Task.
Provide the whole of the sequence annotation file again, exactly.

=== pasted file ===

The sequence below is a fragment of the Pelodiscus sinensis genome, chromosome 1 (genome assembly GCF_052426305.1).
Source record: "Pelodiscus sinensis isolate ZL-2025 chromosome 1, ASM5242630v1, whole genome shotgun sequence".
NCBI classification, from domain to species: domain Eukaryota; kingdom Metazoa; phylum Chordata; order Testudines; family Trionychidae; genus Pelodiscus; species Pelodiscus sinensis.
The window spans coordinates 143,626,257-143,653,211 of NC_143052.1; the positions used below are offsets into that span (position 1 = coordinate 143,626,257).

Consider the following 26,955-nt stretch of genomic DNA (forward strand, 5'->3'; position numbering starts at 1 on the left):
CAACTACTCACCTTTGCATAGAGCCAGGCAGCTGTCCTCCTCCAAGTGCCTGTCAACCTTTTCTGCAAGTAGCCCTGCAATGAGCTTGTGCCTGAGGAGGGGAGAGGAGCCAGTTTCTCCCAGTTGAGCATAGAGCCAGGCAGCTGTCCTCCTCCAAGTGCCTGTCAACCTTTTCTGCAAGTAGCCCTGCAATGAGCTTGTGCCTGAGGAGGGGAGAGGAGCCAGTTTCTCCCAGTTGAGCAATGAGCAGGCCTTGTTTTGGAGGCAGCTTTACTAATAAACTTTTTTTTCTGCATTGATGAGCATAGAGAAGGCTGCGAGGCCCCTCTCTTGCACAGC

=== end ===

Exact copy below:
The sequence below is a fragment of the Pelodiscus sinensis genome, chromosome 1 (genome assembly GCF_052426305.1).
Source record: "Pelodiscus sinensis isolate ZL-2025 chromosome 1, ASM5242630v1, whole genome shotgun sequence".
NCBI classification, from domain to species: domain Eukaryota; kingdom Metazoa; phylum Chordata; order Testudines; family Trionychidae; genus Pelodiscus; species Pelodiscus sinensis.
The window spans coordinates 143,626,257-143,653,211 of NC_143052.1; the positions used below are offsets into that span (position 1 = coordinate 143,626,257).

Consider the following 26,955-nt stretch of genomic DNA (forward strand, 5'->3'; position numbering starts at 1 on the left):
CAACTACTCACCTTTGCATAGAGCCAGGCAGCTGTCCTCCTCCAAGTGCCTGTCAACCTTTTCTGCAAGTAGCCCTGCAATGAGCTTGTGCCTGAGGAGGGGAGAGGAGCCAGTTTCTCCCAGTTGAGCATAGAGCCAGGCAGCTGTCCTCCTCCAAGTGCCTGTCAACCTTTTCTGCAAGTAGCCCTGCAATGAGCTTGTGCCTGAGGAGGGGAGAGGAGCCAGTTTCTCCCAGTTGAGCAATGAGCAGGCCTTGTTTTGGAGGCAGCTTTACTAATAAACTTTTTTTTCTGCATTGATGAGCATAGAGAAGGCTGCGAGGCCCCTCTCTTGCACAGC